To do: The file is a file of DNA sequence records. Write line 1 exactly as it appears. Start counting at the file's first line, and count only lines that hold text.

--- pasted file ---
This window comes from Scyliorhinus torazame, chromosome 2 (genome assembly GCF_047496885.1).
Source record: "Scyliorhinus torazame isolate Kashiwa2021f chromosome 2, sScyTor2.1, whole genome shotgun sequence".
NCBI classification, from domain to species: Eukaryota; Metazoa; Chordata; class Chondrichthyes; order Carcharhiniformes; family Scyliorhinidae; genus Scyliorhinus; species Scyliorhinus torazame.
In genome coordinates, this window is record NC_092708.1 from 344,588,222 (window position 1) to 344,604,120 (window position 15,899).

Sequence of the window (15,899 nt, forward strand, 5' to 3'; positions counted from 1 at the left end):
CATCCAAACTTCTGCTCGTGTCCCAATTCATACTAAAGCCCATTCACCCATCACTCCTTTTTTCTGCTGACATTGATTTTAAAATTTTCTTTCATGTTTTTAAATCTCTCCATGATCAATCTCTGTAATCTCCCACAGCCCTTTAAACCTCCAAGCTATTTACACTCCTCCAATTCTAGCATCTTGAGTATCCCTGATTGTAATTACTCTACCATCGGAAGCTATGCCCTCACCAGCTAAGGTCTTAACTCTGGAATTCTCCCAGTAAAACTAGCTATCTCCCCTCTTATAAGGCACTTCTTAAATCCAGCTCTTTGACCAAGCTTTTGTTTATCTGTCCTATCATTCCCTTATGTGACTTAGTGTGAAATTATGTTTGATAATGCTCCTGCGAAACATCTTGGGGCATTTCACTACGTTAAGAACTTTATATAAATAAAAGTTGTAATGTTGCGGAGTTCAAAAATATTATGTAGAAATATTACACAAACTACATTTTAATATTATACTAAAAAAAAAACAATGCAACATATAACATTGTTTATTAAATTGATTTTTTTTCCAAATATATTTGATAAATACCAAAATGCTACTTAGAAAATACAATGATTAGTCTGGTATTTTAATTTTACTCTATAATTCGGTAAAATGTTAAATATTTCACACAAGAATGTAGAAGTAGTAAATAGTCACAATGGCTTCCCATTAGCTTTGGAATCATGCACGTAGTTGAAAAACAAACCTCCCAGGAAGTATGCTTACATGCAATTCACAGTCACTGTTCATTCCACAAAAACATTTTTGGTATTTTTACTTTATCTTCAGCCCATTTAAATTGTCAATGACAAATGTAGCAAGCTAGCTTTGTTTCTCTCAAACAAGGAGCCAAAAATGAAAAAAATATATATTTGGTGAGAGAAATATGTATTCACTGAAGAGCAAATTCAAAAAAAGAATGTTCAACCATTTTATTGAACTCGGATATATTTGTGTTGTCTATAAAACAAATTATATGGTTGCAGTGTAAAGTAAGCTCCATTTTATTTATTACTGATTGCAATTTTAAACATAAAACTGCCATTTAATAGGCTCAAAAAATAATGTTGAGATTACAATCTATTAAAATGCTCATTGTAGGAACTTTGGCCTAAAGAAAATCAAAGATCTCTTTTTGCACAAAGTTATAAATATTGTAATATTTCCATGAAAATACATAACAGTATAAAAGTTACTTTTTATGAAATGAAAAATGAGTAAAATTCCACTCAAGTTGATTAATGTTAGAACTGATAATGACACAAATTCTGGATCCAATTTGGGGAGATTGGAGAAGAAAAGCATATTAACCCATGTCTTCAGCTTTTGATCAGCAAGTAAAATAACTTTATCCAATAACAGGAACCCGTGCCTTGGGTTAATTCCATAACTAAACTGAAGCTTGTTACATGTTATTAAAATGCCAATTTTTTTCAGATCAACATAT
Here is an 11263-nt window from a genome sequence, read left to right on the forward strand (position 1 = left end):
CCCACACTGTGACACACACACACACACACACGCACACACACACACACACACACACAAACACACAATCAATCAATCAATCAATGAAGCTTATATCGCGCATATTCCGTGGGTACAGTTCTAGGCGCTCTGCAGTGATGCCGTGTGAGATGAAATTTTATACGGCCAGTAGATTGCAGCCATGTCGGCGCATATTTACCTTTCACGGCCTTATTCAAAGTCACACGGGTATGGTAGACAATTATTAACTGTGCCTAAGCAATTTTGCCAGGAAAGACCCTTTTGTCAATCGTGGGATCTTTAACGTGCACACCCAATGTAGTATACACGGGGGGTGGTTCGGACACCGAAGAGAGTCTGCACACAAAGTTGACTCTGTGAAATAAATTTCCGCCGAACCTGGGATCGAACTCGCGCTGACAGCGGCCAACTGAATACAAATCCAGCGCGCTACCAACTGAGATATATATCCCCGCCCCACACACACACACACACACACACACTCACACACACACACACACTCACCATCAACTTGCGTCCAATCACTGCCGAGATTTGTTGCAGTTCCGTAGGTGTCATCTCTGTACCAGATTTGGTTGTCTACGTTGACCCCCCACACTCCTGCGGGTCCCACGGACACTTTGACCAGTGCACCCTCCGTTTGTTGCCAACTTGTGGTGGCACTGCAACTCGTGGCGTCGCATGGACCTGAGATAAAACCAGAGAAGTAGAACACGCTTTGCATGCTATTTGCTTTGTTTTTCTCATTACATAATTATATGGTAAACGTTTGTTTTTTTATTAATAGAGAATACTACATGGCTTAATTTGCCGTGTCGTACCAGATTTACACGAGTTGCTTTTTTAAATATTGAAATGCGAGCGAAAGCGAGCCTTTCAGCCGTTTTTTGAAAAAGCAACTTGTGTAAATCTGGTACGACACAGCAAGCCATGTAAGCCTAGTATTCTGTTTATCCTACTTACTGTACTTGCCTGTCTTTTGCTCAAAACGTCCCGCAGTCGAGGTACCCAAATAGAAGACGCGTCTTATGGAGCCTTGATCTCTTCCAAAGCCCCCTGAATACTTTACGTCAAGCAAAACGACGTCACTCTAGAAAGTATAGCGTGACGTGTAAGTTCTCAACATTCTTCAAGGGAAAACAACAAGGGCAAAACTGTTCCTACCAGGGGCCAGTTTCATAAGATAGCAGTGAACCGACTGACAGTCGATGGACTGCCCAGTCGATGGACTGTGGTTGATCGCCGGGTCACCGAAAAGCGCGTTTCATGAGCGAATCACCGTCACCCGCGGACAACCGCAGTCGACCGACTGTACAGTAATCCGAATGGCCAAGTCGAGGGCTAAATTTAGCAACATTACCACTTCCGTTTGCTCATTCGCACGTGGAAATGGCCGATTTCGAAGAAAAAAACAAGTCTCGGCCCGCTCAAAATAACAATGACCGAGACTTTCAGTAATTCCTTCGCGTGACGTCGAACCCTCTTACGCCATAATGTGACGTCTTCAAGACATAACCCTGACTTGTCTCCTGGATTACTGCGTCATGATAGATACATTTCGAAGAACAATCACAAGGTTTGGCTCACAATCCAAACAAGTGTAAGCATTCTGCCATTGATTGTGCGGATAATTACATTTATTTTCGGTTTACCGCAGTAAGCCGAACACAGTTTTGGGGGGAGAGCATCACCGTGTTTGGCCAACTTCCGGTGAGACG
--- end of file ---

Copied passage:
This window comes from Scyliorhinus torazame, chromosome 2 (genome assembly GCF_047496885.1).